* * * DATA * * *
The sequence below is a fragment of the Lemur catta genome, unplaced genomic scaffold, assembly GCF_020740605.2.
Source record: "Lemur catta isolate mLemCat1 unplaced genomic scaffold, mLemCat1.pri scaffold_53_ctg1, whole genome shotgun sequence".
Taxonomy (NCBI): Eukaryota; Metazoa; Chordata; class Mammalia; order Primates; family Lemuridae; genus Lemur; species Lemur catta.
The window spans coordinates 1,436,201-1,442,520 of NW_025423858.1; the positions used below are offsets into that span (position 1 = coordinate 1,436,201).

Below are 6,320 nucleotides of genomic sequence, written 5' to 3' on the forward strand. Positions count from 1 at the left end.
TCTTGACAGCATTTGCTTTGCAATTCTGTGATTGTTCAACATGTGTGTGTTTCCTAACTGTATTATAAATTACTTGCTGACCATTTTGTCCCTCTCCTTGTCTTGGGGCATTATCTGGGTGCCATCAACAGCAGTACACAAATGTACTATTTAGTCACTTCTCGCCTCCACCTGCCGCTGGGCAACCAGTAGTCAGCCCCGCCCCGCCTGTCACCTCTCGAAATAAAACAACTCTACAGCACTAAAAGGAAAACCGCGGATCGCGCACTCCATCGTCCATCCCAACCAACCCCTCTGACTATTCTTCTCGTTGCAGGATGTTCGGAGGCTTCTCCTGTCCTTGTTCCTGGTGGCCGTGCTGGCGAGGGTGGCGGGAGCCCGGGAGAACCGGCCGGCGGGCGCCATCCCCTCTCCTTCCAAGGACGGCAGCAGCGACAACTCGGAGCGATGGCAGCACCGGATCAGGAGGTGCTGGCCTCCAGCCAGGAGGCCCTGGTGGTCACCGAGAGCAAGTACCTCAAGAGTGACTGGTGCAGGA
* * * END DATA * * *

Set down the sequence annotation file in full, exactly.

The sequence below is a fragment of the Lemur catta genome, unplaced genomic scaffold, assembly GCF_020740605.2.
Source record: "Lemur catta isolate mLemCat1 unplaced genomic scaffold, mLemCat1.pri scaffold_53_ctg1, whole genome shotgun sequence".
Taxonomy (NCBI): Eukaryota; Metazoa; Chordata; class Mammalia; order Primates; family Lemuridae; genus Lemur; species Lemur catta.
The window spans coordinates 1,436,201-1,442,520 of NW_025423858.1; the positions used below are offsets into that span (position 1 = coordinate 1,436,201).

Below are 6,320 nucleotides of genomic sequence, written 5' to 3' on the forward strand. Positions count from 1 at the left end.
TCTTGACAGCATTTGCTTTGCAATTCTGTGATTGTTCAACATGTGTGTGTTTCCTAACTGTATTATAAATTACTTGCTGACCATTTTGTCCCTCTCCTTGTCTTGGGGCATTATCTGGGTGCCATCAACAGCAGTACACAAATGTACTATTTAGTCACTTCTCGCCTCCACCTGCCGCTGGGCAACCAGTAGTCAGCCCCGCCCCGCCTGTCACCTCTCGAAATAAAACAACTCTACAGCACTAAAAGGAAAACCGCGGATCGCGCACTCCATCGTCCATCCCAACCAACCCCTCTGACTATTCTTCTCGTTGCAGGATGTTCGGAGGCTTCTCCTGTCCTTGTTCCTGGTGGCCGTGCTGGCGAGGGTGGCGGGAGCCCGGGAGAACCGGCCGGCGGGCGCCATCCCCTCTCCTTCCAAGGACGGCAGCAGCGACAACTCGGAGCGATGGCAGCACCGGATCAGGAGGTGCTGGCCTCCAGCCAGGAGGCCCTGGTGGTCACCGAGAGCAAGTACCTCAAGAGTGACTGGTGCAGGA